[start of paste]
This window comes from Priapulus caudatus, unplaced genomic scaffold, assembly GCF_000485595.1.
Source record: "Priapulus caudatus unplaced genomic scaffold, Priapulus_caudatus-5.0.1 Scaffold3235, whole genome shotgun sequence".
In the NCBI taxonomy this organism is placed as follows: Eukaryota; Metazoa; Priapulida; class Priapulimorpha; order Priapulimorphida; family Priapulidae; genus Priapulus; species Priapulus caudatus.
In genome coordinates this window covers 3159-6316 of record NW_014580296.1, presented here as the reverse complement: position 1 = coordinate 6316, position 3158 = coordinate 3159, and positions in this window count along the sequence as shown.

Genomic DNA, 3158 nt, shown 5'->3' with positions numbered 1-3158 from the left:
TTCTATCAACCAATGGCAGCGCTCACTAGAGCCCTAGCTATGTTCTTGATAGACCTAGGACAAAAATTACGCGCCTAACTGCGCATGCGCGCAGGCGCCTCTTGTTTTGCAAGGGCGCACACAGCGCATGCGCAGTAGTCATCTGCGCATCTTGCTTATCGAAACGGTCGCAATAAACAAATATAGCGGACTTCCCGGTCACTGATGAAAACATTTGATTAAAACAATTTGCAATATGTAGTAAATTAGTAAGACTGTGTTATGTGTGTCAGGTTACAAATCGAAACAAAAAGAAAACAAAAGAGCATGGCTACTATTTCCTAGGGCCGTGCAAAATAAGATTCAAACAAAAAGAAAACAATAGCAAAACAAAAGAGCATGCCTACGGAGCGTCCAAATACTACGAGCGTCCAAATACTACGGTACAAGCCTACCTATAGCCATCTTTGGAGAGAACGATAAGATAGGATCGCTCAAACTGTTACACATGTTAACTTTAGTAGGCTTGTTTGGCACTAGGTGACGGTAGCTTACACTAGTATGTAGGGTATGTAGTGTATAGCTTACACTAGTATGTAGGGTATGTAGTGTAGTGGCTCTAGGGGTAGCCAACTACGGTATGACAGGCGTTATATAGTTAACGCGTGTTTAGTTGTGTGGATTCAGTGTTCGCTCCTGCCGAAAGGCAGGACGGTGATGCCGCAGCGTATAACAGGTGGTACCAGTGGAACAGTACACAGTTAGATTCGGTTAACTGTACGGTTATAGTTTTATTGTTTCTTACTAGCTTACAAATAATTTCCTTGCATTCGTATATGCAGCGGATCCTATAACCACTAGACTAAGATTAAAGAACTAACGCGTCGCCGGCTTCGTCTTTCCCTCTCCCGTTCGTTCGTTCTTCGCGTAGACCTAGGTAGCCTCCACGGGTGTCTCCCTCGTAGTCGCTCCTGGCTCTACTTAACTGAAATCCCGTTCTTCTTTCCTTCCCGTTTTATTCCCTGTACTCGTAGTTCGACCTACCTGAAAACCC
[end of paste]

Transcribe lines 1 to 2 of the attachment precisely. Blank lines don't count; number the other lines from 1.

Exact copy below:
This window comes from Priapulus caudatus, unplaced genomic scaffold, assembly GCF_000485595.1.
Source record: "Priapulus caudatus unplaced genomic scaffold, Priapulus_caudatus-5.0.1 Scaffold3235, whole genome shotgun sequence".